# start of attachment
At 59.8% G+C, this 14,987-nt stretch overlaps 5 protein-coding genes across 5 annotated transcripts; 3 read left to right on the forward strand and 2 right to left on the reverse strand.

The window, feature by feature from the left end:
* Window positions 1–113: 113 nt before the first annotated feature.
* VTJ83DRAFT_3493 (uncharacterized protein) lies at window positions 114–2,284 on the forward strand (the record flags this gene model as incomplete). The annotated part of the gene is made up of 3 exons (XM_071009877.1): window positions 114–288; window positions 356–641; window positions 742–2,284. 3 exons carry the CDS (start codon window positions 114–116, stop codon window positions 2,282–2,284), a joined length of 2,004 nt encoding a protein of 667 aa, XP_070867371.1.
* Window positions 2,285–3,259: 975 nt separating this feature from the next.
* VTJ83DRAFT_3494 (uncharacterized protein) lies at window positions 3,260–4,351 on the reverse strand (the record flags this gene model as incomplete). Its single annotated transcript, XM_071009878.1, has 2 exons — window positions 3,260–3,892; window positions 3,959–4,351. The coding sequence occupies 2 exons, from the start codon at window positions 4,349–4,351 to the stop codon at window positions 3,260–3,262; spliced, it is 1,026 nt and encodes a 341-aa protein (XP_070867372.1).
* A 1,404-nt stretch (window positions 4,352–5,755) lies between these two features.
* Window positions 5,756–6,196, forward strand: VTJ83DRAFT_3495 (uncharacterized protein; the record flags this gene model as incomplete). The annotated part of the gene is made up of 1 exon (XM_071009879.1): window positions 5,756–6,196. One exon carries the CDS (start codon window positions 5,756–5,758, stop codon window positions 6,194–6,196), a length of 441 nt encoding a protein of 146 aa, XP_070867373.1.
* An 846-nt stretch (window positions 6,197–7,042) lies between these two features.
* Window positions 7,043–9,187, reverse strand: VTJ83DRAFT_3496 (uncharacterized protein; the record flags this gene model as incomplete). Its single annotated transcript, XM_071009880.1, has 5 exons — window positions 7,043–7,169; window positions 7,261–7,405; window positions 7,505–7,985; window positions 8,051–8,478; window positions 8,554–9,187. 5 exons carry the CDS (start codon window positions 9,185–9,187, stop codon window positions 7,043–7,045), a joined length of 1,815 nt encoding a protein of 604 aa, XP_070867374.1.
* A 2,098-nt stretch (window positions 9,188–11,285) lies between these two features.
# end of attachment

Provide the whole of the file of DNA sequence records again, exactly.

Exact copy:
At 59.8% G+C, this 14,987-nt stretch overlaps 5 protein-coding genes across 5 annotated transcripts; 3 read left to right on the forward strand and 2 right to left on the reverse strand.

The window, feature by feature from the left end:
* Window positions 1–113: 113 nt before the first annotated feature.
* VTJ83DRAFT_3493 (uncharacterized protein) lies at window positions 114–2,284 on the forward strand (the record flags this gene model as incomplete). The annotated part of the gene is made up of 3 exons (XM_071009877.1): window positions 114–288; window positions 356–641; window positions 742–2,284. 3 exons carry the CDS (start codon window positions 114–116, stop codon window positions 2,282–2,284), a joined length of 2,004 nt encoding a protein of 667 aa, XP_070867371.1.
* Window positions 2,285–3,259: 975 nt separating this feature from the next.
* VTJ83DRAFT_3494 (uncharacterized protein) lies at window positions 3,260–4,351 on the reverse strand (the record flags this gene model as incomplete). Its single annotated transcript, XM_071009878.1, has 2 exons — window positions 3,260–3,892; window positions 3,959–4,351. The coding sequence occupies 2 exons, from the start codon at window positions 4,349–4,351 to the stop codon at window positions 3,260–3,262; spliced, it is 1,026 nt and encodes a 341-aa protein (XP_070867372.1).
* A 1,404-nt stretch (window positions 4,352–5,755) lies between these two features.
* Window positions 5,756–6,196, forward strand: VTJ83DRAFT_3495 (uncharacterized protein; the record flags this gene model as incomplete). The annotated part of the gene is made up of 1 exon (XM_071009879.1): window positions 5,756–6,196. One exon carries the CDS (start codon window positions 5,756–5,758, stop codon window positions 6,194–6,196), a length of 441 nt encoding a protein of 146 aa, XP_070867373.1.
* An 846-nt stretch (window positions 6,197–7,042) lies between these two features.
* Window positions 7,043–9,187, reverse strand: VTJ83DRAFT_3496 (uncharacterized protein; the record flags this gene model as incomplete). Its single annotated transcript, XM_071009880.1, has 5 exons — window positions 7,043–7,169; window positions 7,261–7,405; window positions 7,505–7,985; window positions 8,051–8,478; window positions 8,554–9,187. 5 exons carry the CDS (start codon window positions 9,185–9,187, stop codon window positions 7,043–7,045), a joined length of 1,815 nt encoding a protein of 604 aa, XP_070867374.1.
* A 2,098-nt stretch (window positions 9,188–11,285) lies between these two features.